Philip, Cornelius B. Department of Entomology, California Academy of Sciences, San Francisco, California.
Last reviewed:May 2021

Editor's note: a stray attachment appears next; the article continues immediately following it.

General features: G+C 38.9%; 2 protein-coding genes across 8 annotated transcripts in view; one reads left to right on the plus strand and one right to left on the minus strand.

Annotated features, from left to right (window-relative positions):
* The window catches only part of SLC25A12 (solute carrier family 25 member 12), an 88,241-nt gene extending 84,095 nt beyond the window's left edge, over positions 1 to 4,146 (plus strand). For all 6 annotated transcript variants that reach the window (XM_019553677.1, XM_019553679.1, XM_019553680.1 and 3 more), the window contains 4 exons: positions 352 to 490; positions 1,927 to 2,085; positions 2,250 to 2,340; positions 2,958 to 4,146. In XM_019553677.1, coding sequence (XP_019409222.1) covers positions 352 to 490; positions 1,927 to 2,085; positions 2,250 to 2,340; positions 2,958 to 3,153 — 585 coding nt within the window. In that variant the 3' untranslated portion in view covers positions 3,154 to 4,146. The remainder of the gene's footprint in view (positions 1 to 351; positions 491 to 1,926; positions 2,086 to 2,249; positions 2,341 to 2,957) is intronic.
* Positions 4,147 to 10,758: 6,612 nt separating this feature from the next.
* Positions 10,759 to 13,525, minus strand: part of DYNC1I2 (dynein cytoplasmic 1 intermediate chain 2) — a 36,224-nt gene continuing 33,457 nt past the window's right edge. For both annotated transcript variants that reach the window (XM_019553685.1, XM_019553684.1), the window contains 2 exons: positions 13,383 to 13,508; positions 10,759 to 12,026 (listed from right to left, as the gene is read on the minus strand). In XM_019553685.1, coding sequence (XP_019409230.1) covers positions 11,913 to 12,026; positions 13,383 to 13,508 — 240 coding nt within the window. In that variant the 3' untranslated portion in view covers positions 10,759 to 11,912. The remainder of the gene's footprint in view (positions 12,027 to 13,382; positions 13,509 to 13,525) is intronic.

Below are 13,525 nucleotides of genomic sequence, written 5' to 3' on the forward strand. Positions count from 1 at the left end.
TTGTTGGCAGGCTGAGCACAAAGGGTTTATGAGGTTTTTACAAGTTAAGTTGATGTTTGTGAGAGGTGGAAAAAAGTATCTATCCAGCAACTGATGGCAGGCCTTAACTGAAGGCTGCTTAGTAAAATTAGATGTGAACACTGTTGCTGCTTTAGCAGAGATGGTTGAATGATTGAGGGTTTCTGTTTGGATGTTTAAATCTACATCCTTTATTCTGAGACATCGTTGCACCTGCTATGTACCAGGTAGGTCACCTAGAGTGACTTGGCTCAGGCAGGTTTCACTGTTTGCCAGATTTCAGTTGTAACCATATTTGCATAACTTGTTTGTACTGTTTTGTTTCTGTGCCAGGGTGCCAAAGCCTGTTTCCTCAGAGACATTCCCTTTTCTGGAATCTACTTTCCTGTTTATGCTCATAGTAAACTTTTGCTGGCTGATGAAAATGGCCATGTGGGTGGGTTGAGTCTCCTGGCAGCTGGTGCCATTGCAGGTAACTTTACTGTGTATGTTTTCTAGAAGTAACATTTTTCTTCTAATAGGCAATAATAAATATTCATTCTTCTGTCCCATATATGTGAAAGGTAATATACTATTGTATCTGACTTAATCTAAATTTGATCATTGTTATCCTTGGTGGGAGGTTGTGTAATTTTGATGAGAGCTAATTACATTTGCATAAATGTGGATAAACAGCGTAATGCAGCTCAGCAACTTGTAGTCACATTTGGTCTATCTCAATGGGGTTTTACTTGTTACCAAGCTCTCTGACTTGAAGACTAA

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An arachnid taxon comprising the ticks. Ticks are arachnids (Fig. 1). Specifically, they are members of the Ixodida, which is considered to be an order or suborder (depending on the exact classification) of the subclass Acari (Acarina) in the class Arachnida. Ticks differ from mites, their nearest relatives, in their larger size and in having a pair of breathing pores, or spiracles, behind the third or fourth pair of legs. Ticks have a gnathosoma (or so-called head or capitulum), which consists of a base (basis capituli), a pair of palps, and a rigid, elongated, ventrally toothed hypostome that anchors the parasite to its host. They also have a pair of protrusible cutting organs, or chelicerae, which permit the insertion of the hypostome. The stages in the life cycle are egg, larva, nymph, and adult. Larvae have three pairs of legs; nymphs and adults have four pairs. The approximately 900 known species are all bloodsucking, external parasites of vertebrates, including amphibians, reptiles, birds, and mammals. See also: Acari; Arachnida; Metamorphosis; Parasitology
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